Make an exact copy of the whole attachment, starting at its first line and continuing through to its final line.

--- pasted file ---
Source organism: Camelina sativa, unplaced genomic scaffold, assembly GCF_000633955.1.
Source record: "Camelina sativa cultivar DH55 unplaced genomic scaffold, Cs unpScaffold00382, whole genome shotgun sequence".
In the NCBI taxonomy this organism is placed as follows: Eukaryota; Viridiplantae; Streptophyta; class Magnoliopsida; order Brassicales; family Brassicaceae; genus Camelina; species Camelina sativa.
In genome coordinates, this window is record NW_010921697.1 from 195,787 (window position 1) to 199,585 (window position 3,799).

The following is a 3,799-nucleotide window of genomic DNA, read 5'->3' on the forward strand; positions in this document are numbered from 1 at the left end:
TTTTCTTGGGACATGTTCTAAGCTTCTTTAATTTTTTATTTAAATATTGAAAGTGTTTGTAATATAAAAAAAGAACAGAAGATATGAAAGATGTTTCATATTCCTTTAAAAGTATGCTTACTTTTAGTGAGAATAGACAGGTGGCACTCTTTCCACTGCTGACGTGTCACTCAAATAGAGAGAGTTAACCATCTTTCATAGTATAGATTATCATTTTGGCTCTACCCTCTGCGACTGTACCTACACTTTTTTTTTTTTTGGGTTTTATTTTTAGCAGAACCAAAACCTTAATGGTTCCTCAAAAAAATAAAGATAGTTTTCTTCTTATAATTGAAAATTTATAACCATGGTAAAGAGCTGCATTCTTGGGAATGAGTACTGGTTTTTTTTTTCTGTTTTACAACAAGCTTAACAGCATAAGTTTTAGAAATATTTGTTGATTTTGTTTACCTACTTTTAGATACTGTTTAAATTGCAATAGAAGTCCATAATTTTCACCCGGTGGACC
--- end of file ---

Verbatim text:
Source organism: Camelina sativa, unplaced genomic scaffold, assembly GCF_000633955.1.
Source record: "Camelina sativa cultivar DH55 unplaced genomic scaffold, Cs unpScaffold00382, whole genome shotgun sequence".
In the NCBI taxonomy this organism is placed as follows: Eukaryota; Viridiplantae; Streptophyta; class Magnoliopsida; order Brassicales; family Brassicaceae; genus Camelina; species Camelina sativa.
In genome coordinates, this window is record NW_010921697.1 from 195,787 (window position 1) to 199,585 (window position 3,799).

The following is a 3,799-nucleotide window of genomic DNA, read 5'->3' on the forward strand; positions in this document are numbered from 1 at the left end:
TTTTCTTGGGACATGTTCTAAGCTTCTTTAATTTTTTATTTAAATATTGAAAGTGTTTGTAATATAAAAAAAGAACAGAAGATATGAAAGATGTTTCATATTCCTTTAAAAGTATGCTTACTTTTAGTGAGAATAGACAGGTGGCACTCTTTCCACTGCTGACGTGTCACTCAAATAGAGAGAGTTAACCATCTTTCATAGTATAGATTATCATTTTGGCTCTACCCTCTGCGACTGTACCTACACTTTTTTTTTTTTTGGGTTTTATTTTTAGCAGAACCAAAACCTTAATGGTTCCTCAAAAAAATAAAGATAGTTTTCTTCTTATAATTGAAAATTTATAACCATGGTAAAGAGCTGCATTCTTGGGAATGAGTACTGGTTTTTTTTTTCTGTTTTACAACAAGCTTAACAGCATAAGTTTTAGAAATATTTGTTGATTTTGTTTACCTACTTTTAGATACTGTTTAAATTGCAATAGAAGTCCATAATTTTCACCCGGTGGACC